The final patient presented with headaches only. MRI suggested the presence of moyamoya, and this was confirmed by angiography. The patient had no evidence of neurological symptoms referable to the moyamoya. There was no history of TIA. CT perfusion demonstrated adequate collateral supply to the involved territories. This patient was managed with aspirin therapy. She has remained asymptomatic during a three year follow-up period.
Patients with Down syndrome are at risk for cerebral ischemia for a variety of reasons . One rare cause of stroke in this population is the unusual association of moyamoya with Down syndrome. Although intracerebral and subarachnoid hemorrhage have been reported in older patients with moyamoya, the majority of pediatric and young adult patients with Down and moyamoya have presented with cerebral ischemic symptoms [2, 4, 5].
The reason for the association between these two disorders remains unclear. It has been suggested that there may be some hypercoagulable state possibly related to protein C deficiency in some Down patients that may be related to the development of moyamoya or other vascular occlusions [6, 7]. Alternatively, it has been suggested that an autoimmune problem may develop in some Down patients predisposing them to moyamoya development . Finally, it has been postulated that a protein encoded on chromosome 21 may be related to the pathogenesis of moyamoya, explaining the coexistence of the two disorders in some patients .
The management of patients with Down and moyamoya is complicated. These patients often have some compromise in their baseline level of functioning which may complicate neurologic assessment. Two of our patients suffered from progressively worsening behavioral difficulties. It was impossible to know for sure whether this issue was related to cerebrovascular insufficiency. Nevertheless, behavioral improvement postoperatively suggested that this may have been at least partially related to the moyamoya.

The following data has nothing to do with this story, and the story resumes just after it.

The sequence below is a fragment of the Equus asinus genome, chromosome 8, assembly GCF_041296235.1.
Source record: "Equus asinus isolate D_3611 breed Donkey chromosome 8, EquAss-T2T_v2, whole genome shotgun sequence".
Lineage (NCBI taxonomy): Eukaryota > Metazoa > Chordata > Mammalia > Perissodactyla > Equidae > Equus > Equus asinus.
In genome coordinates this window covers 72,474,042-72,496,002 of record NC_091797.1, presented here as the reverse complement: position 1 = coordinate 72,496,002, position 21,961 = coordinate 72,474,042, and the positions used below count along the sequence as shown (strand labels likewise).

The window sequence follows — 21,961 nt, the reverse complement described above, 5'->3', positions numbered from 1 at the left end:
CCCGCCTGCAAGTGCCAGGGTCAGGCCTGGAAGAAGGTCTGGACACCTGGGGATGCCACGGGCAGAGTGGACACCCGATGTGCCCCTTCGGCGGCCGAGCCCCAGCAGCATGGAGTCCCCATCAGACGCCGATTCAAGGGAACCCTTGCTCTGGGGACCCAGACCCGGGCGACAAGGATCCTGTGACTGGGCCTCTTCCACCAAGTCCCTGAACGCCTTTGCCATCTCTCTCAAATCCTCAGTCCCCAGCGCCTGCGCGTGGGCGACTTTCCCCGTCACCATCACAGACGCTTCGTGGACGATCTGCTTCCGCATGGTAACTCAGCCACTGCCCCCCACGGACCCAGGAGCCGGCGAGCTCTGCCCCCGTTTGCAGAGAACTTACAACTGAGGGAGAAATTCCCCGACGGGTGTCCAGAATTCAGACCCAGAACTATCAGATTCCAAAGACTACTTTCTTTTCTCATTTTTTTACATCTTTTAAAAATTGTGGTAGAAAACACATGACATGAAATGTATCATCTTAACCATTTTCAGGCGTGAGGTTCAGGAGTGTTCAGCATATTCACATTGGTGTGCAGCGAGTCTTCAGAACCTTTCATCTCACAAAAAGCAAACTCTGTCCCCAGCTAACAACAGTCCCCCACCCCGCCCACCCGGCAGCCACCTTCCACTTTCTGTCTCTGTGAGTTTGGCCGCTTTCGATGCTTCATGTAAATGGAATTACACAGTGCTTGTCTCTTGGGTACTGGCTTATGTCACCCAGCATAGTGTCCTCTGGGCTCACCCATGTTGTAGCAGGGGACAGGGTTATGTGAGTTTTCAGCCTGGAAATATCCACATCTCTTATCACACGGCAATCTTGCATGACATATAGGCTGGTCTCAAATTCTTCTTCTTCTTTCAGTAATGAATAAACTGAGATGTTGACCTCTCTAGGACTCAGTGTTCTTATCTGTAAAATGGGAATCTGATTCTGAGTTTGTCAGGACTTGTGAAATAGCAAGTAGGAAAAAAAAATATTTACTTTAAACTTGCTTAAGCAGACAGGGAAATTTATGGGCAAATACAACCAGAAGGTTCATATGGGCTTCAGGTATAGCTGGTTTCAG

In addition, patients with Down are subject to other anatomical disorders that may complicate their management. Down patients frequently have cardiac anomalies that may complicate surgical intervention. Similarly, the potential for atlanto-axial instability must not be overlooked in these patients . For these reasons, we have employed preoperative cardiac evaluation as well as flexion-extension cervical spine films as routine preoperative measures in this patient population. Like all patients with moyamoya, it is critical that the anesthesiologist managing the patient intraoperatively avoid hypotension and hyperventilation to prevent intraoperative cerebral ischemic injury.
Down syndrome may be associated with moyamoya. Patients with Down syndrome who develop symptoms of cerebral ischemia should be evaluated for this condition. Cerebral revascularization may be warranted in selected cases, and results have been favorable in these patients. Specific issues associated with Down syndrome such as an increased potential for associated cardiac anomalies and for atlanto-axial instability must be considered when managing these patients.
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Moyamoya Associated with Down Syndrome: Management Strategies
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Cite this article as:
Nussbaum E S, Graupman P, Nussbaum L (February 25, 2013) Moyamoya Associated with Down Syndrome: Management Strategies. Cureus 5(2): e100. doi:10.7759/cureus.100
Received by Cureus: February 24, 2013
Peer review began: February 24, 2013
Published: February 25, 2013
© Copyright 2013
Nussbaum et al. This is an open access article distributed under the terms of the Creative Commons Attribution License CC-BY 3.0., which permits unrestricted use, distribution, and reproduction in any medium, provided the original author and source are credited.
This is an open access article distributed under the terms of the Creative Commons Attribution License, which permits unrestricted use, distribution, and reproduction in any medium, provided the original author and source are credited.